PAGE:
Appeal to popularity

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An argumentum ad populum is an argument that, because a proposition is popularly believed to be correct, it must be correct. Such arguments are fallacious unless there is some reason to believe that opinions that are more popular are more likely to be true. Murray Rothbard writes, "The new idea, much less the new critical idea, must needs begin as a small minority opinion; therefore, the State must nip the view in the bud by ridiculing any view that defies the opinions of the mass. 'Listen only to your brothers' or 'adjust to society' thus become ideological weapons for crushing individual dissent. By such measures, the masses will never learn of the nonexistence of their Emperor's clothes."[1]

Ludwig von Mises writes, "Neither can the fact that a man is at variance with the opinions held by the majority of his contemporaries qualify him as a lunatic. Were Copernicus, Galileo and Lavoisier insane? It is the regular course of history that a man conceives new ideas, contrary to those of other people. Some of these ideas are later embodied in the system of knowledge accepted by public opinion as true. Is it permissible to apply the epithet "sane" only to boors who never had ideas of their own and to deny it to all innovators?"[2]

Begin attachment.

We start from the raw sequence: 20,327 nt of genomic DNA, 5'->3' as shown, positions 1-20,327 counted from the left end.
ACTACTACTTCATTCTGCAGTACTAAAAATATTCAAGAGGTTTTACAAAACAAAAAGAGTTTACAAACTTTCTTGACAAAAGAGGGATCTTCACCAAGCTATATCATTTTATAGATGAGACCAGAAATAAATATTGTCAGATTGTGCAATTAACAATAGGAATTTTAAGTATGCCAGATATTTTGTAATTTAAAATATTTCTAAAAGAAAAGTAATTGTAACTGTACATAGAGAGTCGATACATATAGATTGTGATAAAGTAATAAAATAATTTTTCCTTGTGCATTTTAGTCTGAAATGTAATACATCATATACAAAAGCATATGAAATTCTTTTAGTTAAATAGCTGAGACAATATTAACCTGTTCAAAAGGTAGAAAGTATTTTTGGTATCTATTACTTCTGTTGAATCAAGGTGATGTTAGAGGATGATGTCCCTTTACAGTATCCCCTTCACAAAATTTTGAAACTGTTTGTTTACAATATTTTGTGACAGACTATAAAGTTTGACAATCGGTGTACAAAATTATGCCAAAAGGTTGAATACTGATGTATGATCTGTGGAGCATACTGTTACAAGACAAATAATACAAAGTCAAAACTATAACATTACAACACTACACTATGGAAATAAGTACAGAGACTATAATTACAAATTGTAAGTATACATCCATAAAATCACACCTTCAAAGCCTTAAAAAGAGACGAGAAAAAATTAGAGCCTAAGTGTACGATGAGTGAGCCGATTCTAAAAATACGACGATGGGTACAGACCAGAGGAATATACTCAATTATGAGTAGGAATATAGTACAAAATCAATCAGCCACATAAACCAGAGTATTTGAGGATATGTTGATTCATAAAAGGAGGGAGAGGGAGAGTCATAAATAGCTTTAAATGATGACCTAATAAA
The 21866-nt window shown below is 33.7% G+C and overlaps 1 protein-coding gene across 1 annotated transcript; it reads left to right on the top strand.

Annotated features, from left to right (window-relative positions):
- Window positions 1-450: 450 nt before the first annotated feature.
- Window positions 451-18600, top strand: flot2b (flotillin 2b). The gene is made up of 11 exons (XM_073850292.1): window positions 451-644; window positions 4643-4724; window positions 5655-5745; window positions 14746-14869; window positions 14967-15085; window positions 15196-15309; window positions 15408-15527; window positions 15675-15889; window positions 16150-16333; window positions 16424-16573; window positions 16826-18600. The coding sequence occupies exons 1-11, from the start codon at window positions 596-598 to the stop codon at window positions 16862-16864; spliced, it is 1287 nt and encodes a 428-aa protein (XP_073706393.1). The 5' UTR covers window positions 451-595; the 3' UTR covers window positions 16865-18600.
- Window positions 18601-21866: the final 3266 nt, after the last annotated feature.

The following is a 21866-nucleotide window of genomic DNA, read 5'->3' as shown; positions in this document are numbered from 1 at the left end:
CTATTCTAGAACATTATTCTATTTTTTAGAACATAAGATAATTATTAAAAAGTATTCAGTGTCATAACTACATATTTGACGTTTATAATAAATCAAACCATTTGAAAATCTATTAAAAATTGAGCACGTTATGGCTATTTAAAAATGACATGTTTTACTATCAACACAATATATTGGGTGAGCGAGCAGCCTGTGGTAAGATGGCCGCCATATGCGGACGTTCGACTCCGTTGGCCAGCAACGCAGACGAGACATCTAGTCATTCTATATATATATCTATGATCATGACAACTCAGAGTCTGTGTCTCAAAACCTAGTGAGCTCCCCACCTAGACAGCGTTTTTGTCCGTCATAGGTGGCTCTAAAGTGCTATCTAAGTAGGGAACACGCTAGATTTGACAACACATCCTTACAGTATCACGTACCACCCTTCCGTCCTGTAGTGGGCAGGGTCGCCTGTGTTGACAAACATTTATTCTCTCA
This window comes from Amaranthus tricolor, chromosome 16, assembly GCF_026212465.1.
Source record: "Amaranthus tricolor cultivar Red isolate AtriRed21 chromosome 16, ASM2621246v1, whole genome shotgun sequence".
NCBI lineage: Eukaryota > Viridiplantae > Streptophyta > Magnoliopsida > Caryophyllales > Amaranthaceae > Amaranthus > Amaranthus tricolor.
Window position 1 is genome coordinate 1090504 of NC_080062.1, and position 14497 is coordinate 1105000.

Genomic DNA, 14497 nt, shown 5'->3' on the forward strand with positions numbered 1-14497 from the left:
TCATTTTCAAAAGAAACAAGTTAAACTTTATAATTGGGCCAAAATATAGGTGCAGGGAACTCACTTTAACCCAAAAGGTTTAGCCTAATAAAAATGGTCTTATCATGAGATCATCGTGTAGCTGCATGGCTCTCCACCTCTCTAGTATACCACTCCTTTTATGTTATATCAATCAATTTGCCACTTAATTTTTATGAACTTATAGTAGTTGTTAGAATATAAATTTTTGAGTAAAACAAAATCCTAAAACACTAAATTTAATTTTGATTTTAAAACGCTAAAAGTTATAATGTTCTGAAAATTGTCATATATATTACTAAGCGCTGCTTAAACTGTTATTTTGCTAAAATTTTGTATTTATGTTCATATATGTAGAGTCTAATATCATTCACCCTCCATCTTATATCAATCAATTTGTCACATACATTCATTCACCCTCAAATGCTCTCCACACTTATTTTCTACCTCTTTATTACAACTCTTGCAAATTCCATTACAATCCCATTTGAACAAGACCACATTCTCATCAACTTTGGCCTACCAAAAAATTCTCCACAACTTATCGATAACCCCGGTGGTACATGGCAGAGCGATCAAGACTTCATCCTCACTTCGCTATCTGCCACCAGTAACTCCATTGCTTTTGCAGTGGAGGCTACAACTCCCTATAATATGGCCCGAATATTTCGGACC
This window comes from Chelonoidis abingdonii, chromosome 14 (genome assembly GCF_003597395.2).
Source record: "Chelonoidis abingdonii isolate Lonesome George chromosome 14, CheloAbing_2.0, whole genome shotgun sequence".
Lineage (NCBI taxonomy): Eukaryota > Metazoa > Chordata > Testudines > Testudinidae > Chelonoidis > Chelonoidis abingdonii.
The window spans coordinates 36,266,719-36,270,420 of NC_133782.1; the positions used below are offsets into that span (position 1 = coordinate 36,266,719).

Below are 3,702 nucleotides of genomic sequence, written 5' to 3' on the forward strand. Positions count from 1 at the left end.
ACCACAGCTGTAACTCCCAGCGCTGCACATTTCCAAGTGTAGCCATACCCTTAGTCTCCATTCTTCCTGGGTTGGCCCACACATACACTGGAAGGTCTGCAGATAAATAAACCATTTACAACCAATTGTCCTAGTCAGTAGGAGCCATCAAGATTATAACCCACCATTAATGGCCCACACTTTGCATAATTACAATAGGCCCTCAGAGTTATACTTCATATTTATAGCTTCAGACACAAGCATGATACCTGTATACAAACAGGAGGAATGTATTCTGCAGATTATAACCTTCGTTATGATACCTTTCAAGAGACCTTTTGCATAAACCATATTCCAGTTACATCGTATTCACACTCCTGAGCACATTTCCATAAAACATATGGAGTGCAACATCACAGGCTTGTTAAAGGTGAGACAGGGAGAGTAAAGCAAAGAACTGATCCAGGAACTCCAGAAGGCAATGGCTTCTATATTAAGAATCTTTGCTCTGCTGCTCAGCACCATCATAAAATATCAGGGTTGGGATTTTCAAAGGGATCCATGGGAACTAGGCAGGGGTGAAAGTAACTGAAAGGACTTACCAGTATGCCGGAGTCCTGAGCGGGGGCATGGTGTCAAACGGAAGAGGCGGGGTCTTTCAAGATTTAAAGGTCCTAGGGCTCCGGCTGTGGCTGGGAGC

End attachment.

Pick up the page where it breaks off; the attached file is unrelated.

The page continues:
If the acceptable standards of thinking and behaving are deemed to be only whatever society accepts, then we are caught in a catch-22, in which individuals agree (or at least abide by) what society dictates; and society, being composed of those individuals, thinks and does as they think and do. The only way any change can occur in societal standards is when individuals, dissenting from those standards, go their own way, and form either the new mainstream or an accepted alternative school of thinking or behavior.

There is, however, some truth to the idea that it is sometimes expedient, for purposes of achieving short-term, selfish goals, for an individual to conform to society, including society's opinions. To a certain extent, there can be some safety in numbers; for example, if one is in a crowd of 1 million people illegally protesting against the government, one may be safer from arrest than if one were in a crowd of 100 people. The rightness or wrongness of the protestors' opinions may be less relevant to their risk of arrest than their numbers, which can have a significant impact on how practicable it would be to arrest them all. Likewise, as long as the masses tend to view popularity as prima facie evidence of goodness, and unpopularity as prima facie evidence of badness, then it can be expedient for a person seeking to avoid the consequences of being regarded as bad to avoid espousing unpopular opinions.